“Load shedding.” It’s not a new diet for lightweight wrestlers, nor is it a technique for truckers trying to enter restricted highways. It’s the almost daily episodic shut down of electrical energy to reduce the load on the beleaguered and inefficient grid. South Africa’s infrastructure just can’t support its growth. Rich or poor, black or white, your lights go out and your restaurant is transformed into a romantic candlelit venue no matter its initial intent. Since traffic signals are also on the grid, guess what happens when you are on the road? Sure there’s a website and an app to help you cope in anticipation and sometimes the information is even accurate. What load shedding lasers into the darkness is that no matter the brightness of the African sun or exuberance of its heart synchronizing drums, South Africa is suffering at its core, the energy needed to power through the next round of development is waning and an injection of potential is sorely needed.
Twenty-one years post-Apartheid, and the sweet bloom of youthful freedom and expectant optimism is fermenting into frustrated ambition, anger at perceived entitlement, unfinished integration and a description of democracy as a “discussion” not a reality. Faith in the current government is low, Mandela is missed. The parent in change has died and the kids aren’t fully ready to run the house. Does one return to truth and reconciliation and dig deeper to excise the cancerous cells of disrespect or is it time to turn more fervently to co-creating a better future? Questions of personal responsibility, race, fairness and trust are readily expressed and I can attest to hearing the word “transformation” more often this week than ever before and that’s outside of the Leaders’ Quest community.
I first started visiting South Africa in 1997 as a researcher, oddly funded by Eli Lily in their efforts to help define psychiatric problems so they could sell the cure. As a speaker, an academic, and business consultant I have returned regularly over the last two decades. My first Leaders’ Quest trip was to South Africa in 2004 and I have facilitated strategic meetings in South Africa for INSEAD business school, Actis private equity partners, investors and their board, and this week the African leadership team of a multinational bank. For candor, colorful dress, booming voices, meetings begun with song and the music of multiple tribal tongues, South Africa is a sensual delight. Not only is the constitution new, the population is skewed to the young. Most are badly in need of education, skills development…and jobs. For the majority of black pupils, two-thirds of state schools have no library or computer, and over half of all students either have no textbooks or have to share the ones they have. Visits to the gentrified warehouse areas of Johannesburg reveal a thriving artisan food and arts arena and a bustling business for the small population of upwardly mobile middle class. Sitting on a Sunday afternoon sharing some lunch with my Indian colleagues, they remarked on how “Western” downtown Jo’berg appeared. Ah, this was day one.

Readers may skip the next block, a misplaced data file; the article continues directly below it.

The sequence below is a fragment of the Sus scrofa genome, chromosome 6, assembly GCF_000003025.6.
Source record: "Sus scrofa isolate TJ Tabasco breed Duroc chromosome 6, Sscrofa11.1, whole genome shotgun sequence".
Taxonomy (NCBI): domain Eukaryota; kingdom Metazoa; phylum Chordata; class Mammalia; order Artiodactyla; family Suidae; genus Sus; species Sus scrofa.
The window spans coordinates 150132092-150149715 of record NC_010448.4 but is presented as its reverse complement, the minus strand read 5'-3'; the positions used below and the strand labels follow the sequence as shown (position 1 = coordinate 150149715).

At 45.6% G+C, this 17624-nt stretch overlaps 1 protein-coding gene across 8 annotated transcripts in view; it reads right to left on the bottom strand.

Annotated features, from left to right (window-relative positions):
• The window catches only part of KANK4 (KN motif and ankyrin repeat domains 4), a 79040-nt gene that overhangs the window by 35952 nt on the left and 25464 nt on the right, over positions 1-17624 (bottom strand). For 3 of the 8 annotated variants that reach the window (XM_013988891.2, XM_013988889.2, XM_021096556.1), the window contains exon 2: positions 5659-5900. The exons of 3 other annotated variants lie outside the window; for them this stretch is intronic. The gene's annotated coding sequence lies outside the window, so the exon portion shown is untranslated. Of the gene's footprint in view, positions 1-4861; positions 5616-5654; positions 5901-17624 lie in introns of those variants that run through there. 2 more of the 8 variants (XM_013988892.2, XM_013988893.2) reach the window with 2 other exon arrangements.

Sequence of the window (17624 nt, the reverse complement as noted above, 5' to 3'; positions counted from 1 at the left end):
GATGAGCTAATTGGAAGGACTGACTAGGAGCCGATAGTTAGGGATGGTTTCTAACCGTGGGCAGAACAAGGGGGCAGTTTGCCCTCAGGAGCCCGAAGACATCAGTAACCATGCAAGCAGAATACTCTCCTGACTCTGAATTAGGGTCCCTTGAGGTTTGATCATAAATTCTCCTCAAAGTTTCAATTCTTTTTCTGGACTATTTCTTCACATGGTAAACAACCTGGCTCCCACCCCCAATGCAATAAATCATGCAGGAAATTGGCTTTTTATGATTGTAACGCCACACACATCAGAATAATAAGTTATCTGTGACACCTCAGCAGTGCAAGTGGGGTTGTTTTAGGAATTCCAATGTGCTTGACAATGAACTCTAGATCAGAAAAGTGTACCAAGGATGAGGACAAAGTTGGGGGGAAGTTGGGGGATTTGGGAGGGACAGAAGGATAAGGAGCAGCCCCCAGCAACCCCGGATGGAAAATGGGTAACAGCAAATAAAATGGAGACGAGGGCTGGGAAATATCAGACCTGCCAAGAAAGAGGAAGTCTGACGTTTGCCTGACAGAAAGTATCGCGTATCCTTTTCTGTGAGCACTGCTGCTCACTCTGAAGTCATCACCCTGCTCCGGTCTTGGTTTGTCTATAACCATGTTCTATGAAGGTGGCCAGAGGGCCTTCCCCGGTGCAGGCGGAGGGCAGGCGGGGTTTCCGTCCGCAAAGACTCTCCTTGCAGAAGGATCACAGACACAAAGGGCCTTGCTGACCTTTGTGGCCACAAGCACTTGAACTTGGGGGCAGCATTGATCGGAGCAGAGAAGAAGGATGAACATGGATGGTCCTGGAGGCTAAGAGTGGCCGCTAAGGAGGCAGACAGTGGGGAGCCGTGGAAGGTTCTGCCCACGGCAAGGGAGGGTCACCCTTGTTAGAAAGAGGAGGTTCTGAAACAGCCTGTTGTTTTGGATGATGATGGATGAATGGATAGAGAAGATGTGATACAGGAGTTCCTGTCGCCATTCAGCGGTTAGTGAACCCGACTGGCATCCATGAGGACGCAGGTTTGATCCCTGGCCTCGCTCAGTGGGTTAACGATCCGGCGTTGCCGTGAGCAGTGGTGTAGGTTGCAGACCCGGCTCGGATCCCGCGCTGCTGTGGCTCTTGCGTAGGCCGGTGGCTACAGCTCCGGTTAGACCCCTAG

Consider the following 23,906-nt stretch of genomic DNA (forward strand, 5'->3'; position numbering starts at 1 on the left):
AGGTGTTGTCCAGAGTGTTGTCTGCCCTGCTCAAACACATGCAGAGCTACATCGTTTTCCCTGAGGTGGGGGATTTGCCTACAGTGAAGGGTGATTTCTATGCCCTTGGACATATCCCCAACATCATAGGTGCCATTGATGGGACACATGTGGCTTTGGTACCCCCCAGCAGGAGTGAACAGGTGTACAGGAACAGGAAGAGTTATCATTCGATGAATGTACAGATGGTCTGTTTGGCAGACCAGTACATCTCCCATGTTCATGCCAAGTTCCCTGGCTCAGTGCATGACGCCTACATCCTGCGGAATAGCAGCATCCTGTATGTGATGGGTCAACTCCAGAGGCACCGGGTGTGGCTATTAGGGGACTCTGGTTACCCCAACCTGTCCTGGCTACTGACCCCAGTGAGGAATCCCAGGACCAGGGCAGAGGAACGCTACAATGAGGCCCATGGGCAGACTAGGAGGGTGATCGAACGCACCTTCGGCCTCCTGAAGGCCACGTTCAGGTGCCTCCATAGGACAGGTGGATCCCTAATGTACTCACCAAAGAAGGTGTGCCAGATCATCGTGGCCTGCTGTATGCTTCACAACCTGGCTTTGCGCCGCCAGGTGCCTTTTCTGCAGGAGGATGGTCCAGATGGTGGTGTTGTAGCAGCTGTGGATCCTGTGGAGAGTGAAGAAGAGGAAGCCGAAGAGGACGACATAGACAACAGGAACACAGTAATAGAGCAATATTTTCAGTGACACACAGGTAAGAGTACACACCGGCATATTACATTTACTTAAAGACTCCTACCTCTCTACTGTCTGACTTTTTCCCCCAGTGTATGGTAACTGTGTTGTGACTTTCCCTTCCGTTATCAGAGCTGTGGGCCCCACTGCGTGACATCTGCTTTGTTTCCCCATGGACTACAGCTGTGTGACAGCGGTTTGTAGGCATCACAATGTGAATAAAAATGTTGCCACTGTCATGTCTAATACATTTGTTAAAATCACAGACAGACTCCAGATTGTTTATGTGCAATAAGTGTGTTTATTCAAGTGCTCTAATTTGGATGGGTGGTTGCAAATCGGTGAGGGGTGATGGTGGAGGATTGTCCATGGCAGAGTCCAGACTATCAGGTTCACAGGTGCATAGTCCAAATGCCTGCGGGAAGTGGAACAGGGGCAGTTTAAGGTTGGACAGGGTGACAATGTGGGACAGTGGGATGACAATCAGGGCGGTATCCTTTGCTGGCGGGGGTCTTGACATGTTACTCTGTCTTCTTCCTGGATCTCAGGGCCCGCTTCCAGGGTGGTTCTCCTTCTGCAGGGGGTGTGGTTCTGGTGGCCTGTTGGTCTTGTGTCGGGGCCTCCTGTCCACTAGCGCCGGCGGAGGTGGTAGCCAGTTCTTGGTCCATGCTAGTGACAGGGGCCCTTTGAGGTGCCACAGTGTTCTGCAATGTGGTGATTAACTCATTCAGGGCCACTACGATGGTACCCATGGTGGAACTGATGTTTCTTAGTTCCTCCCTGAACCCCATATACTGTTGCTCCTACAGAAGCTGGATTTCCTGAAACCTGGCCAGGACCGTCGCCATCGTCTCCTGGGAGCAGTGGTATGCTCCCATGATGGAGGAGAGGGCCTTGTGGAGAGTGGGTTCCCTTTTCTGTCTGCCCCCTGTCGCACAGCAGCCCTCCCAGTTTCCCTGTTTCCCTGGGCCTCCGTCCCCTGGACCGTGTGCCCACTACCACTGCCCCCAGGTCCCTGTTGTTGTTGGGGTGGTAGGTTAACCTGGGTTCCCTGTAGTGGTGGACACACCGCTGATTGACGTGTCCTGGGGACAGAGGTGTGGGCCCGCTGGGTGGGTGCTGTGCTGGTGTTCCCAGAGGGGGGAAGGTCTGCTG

As the week unfolds one hears blond, blue-eyed European looking individuals speaking…is that Zulu, Khoisan? Or another tribal tongue? The lilt of Afrikaans makes you wonder if you are hearing Dutch and indeed took a quick detour to Amsterdam. When talk turns to incarceration, it’s not unusual to hear that rich and poor spent time in jail—for objecting to the Apartheid government, for criminal behavior or some small offense used as an excuse to clear you from the streets.